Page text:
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Karina Bartow's "A Walk to Remember"

In on ongoing "Times Like These" segment, where we highlight lifechanging moments from our authors' lives, we're sharing Karina Bartow's A Walk to Remember. Karina is the author of Forgetting My Way Back To You, and her story is truly inspirational.

A Walk to Remember by Nicholas Sparks has been my favorite book since I read it after seeing its film adaptation in 2002, but at the time, I didn’t know if the title would ever relate to my life. At ten months old, I was diagnosed with Cerebral Palsy, a neurological disorder that affects my nervous system and fine motor skills. My neurologist told my parents that instead of walking at the typical age most toddlers do, I might be able to walk when I reached my late teens at best, after puberty finished taking its toll.

He also predicted I’d be a fighter, and whether those were empty words or not, they proved to be undeniably true. In fact, that fighter in me wanted to debunk his theory about how long it’d take me to learn to walk. I didn’t tell anyone, but I set the goal to walk before I even hit thirteen, in order to smash everyone’s expectations.

I practiced at home with my parents standing several feet apart from each other while I tottered between them, and I advanced to the point of crossing our small living room. The night before my thirteenth birthday, I wanted to try again and again until my disability vanished, and I could move on to be a regular teenager. To my disappointment, however, it didn’t happen.

On an average Thursday morning in 2004, the week after I turned fourteen, I was stretching and walking laps with my walker in my adaptive physical education class. A substitute aide was assisting me that day, and my dad, who worked as the school’s head custodian back then, came into the unoccupied gymnasium to check on us over his break. Being the proud dad that he is, he seized the opportunity to flaunt my advancement, as marginal as it was.

“Do you want to show her what you can do?” He grinned at me.

I agreed but remained nonchalant about it. We both knew I’d make it ten feet or so and need him to catch me.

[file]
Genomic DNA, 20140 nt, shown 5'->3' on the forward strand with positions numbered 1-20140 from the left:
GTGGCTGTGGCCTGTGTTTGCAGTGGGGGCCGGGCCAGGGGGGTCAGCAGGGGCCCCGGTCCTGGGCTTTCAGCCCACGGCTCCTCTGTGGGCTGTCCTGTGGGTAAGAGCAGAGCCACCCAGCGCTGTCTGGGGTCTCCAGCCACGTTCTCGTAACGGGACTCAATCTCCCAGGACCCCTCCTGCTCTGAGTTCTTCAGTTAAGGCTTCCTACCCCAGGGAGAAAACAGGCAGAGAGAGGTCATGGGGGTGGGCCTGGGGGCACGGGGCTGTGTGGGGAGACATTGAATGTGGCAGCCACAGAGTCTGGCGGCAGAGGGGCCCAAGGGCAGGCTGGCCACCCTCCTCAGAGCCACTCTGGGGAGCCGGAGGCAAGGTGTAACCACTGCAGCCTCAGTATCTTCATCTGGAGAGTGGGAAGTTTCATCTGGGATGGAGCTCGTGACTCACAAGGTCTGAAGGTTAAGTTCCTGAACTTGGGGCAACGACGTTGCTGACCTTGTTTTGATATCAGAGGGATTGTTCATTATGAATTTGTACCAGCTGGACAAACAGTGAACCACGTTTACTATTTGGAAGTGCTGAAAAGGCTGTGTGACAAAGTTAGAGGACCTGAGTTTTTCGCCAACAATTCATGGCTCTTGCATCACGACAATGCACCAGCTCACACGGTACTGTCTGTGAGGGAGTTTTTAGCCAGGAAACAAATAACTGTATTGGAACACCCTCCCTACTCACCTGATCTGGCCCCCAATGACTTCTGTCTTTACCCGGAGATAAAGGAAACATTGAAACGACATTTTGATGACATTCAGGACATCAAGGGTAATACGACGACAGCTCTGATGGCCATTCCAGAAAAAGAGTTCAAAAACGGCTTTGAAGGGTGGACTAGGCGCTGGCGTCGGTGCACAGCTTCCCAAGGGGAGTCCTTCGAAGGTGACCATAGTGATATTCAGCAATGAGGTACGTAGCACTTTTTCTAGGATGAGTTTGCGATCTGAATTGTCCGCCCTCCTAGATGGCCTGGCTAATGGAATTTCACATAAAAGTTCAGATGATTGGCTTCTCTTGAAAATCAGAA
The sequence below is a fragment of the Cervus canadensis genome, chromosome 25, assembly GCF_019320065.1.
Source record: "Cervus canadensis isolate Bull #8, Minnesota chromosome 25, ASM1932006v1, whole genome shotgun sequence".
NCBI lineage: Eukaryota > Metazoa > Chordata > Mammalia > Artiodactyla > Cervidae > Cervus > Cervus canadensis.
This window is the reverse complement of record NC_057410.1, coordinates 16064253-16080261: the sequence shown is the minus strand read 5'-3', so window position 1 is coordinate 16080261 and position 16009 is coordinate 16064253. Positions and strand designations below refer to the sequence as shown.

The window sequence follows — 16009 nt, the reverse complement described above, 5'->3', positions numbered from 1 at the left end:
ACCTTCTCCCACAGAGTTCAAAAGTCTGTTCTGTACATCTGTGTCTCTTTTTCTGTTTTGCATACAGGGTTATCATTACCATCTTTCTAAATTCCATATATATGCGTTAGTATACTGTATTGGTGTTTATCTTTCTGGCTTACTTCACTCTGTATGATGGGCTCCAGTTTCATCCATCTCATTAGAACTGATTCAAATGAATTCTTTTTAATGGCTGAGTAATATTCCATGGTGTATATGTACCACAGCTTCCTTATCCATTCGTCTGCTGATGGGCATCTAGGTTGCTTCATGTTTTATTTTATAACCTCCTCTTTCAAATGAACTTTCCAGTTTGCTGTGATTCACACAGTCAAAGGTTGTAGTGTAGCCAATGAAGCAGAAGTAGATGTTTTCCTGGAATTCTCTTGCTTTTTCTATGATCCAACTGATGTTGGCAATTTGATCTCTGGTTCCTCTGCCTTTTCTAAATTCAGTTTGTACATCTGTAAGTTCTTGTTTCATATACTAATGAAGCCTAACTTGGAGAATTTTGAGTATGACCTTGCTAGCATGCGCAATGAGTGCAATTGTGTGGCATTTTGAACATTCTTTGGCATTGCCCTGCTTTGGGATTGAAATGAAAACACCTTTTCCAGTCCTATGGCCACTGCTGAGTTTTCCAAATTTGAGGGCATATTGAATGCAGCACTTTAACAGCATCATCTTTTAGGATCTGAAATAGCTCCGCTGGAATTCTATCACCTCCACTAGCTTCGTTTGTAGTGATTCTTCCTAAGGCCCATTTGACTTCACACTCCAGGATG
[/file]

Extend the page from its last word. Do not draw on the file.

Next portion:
When we reached that mark, he assured me that I could stop and lean back on him whenever I needed to. I didn’t feel out of steam yet, though, so I continued forward. Before we knew it, I’d gone to the other end of the gym, and again, Dad—with surprise in his voice—told me I could stop at any time. But I was rolling, so I kept moving! We rounded that corner and the next two, until I completed a full lap.

Wiped out by then, I sank into my wheelchair with no shame. My delighted aide hurried to get me some water, and after I recovered, I noticed the tears running down my astonished father’s face. It touched me to see his joy, but to be honest, I didn’t feel that surge of emotion. I still don’t quite understand it, but once I took off that day, I just knew I had it in me. I wasn’t going to stop, and I never have since.

That said, it didn’t cure me. Gravity isn’t my friend, and up to now, my stride isn’t effortless by any means. All the same, that momentous morning led me to many more milestones. Mike Stoll, my school’s head football coach, soon took the lead in training me to build my strength and stamina, and in the process, we formed a close bond. He became a father figure to me, even inspiring the protagonist’s dad in my most recent novel, Forgetting My Way Back to You.

He also set into motion further walks that I’ll never forget. As part of my workout regiment, he and my dad took me out to the track once spring came, posing me with the challenge to walk one-hundred meters. With the track team also there to practice, it daunted me to take on the feat in front on so many older kids. To my pleasant surprise, they rallied behind me and cheered me on the whole way. Coach had told me I could take a breather, but how could I stop with support like that?

My so-called dashes became a weekly tradition, which carried into football season. The players showed me the same kindness the runners had, with the captains asking me to lead them out for their final game. I’d never walked on grass before, much less grass that was pitted by cleats. I wouldn’t call it the prettiest or most graceful performance, but it was truly “a walk to remember.”

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